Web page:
The River City Project concentrates on the areas of epidemiology, scientific inquiry, and experimentation. Based on recommendations outlined by the National Research Council (2000), the River City Curriculum supports students as they:

Learn the principles and concepts of science
Acquire the reasoning and procedural skills of scientists
Devise and carry out investigations that test their ideas and understand why such investigations are uniquely powerful.
River City is a 17 hour, time-on-task curriculum that includes a pretest and a research conference at the end of the unit. Teachers are not expected to find extra time in the school year in order to implement River City. On the contrary, the River City Curriculum is designed and intended to replace existing lessons. The River City Curriculum is interdisciplinary in scope, spanning the domains of ecology, health, biology, chemistry, and earth science, as well as history.

Three diseases simultaneously affect health in River City, based on historical, social, and geographical content. As students explore these diseases, they learn how disease is spread and how human interactions can have effects far from the initial site. This situation allows students to experience the realities of identifying a problem, investigating it, and delineating the multiple causes that underlie a complex phenomenon. Students follow multiple threads that potentially lead to very different hypotheses and experiments. This helps refute the common belief that there is one right answer to any science experiment.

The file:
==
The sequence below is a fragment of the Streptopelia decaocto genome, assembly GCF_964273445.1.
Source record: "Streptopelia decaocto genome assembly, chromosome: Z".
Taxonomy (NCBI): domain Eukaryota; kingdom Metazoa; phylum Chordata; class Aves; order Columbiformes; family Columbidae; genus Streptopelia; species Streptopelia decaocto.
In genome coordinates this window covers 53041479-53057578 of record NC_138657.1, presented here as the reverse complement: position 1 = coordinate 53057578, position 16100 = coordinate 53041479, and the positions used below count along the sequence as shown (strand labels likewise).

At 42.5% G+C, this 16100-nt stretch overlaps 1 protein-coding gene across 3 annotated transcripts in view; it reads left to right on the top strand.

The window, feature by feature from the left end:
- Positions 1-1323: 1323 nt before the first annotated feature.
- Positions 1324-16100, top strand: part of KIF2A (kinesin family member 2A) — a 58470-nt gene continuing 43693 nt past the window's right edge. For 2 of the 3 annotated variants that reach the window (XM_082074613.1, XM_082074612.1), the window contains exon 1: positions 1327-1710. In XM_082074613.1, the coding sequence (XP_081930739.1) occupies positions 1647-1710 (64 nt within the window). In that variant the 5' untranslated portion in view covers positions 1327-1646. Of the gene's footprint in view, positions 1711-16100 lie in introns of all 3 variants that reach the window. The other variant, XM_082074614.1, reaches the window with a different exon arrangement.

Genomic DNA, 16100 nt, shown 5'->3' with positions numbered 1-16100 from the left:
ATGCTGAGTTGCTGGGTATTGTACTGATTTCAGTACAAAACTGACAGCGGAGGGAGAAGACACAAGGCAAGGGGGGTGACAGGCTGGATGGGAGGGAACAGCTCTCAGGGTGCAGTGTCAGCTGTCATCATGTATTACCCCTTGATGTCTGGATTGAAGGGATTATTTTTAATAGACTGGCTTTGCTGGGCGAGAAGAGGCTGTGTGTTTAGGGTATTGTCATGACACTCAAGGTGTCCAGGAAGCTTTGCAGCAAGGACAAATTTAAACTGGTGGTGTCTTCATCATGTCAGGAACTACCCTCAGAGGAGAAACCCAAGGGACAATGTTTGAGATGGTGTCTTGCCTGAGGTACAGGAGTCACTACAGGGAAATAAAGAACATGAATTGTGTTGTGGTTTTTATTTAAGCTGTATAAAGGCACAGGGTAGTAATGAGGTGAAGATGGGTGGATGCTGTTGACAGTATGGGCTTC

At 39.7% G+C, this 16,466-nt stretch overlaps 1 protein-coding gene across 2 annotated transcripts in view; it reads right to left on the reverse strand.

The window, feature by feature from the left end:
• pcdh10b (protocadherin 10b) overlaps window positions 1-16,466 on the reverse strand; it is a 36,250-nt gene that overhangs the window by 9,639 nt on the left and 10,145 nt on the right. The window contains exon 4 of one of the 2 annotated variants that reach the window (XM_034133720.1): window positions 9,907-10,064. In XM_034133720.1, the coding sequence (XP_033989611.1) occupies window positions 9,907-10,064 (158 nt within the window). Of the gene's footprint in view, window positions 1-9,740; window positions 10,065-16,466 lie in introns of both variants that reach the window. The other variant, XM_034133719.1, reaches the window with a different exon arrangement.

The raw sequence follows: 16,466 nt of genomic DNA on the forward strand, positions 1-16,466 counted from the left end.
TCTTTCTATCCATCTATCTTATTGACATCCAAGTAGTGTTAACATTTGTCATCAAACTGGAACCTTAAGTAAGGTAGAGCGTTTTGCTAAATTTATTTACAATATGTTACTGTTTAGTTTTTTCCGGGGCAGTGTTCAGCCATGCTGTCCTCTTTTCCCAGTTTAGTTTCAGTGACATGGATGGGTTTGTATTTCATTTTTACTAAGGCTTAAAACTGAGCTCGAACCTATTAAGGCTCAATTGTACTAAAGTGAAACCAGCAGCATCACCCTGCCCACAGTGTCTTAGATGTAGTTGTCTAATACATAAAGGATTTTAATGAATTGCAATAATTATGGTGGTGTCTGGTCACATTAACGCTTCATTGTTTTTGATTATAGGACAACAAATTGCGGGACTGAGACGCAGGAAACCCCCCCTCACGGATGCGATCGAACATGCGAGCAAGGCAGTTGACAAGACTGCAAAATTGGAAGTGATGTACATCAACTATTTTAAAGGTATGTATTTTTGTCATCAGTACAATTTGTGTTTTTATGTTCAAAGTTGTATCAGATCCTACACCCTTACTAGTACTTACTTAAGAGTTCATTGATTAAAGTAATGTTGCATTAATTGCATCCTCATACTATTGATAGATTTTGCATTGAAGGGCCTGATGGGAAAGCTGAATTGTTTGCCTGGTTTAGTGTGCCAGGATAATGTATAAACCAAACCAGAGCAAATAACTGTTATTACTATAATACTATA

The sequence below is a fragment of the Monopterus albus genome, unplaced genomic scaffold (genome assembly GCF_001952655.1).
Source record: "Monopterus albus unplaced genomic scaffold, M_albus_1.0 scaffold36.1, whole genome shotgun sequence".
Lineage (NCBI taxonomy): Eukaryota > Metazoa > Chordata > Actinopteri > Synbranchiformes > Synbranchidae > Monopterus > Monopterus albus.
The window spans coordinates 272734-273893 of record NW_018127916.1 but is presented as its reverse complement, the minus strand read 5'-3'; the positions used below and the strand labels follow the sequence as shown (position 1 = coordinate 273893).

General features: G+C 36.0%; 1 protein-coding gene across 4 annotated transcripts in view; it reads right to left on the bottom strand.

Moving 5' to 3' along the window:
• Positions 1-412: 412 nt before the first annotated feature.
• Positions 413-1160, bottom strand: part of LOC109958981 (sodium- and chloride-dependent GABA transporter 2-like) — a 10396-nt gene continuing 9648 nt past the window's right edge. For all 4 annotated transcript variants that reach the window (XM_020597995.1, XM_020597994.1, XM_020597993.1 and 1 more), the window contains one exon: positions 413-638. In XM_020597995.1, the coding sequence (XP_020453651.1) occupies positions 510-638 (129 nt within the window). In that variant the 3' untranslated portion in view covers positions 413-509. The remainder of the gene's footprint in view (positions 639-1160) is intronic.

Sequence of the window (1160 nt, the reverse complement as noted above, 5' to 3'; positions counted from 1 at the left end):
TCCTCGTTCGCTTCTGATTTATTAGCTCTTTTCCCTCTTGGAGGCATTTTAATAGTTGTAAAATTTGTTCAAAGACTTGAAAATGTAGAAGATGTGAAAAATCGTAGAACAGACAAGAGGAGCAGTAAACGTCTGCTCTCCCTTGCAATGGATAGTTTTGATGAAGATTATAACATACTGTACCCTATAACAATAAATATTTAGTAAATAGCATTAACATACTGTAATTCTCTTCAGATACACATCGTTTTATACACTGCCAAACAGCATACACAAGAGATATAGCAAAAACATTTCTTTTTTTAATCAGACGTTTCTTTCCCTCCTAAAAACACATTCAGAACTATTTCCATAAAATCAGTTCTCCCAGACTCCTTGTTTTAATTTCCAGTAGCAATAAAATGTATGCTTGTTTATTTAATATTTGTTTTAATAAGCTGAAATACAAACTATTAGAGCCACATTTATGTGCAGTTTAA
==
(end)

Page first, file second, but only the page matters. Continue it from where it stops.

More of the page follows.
The River City Curriculum is a roadmap to a destination – an understanding of scientific inquiry.
We view the teachers as "expert drivers" because they:
Know the terrain better than anyone (the students, parents, researchers)
Decide when to speed up and slow down and emphasize and highlight what they think is most important.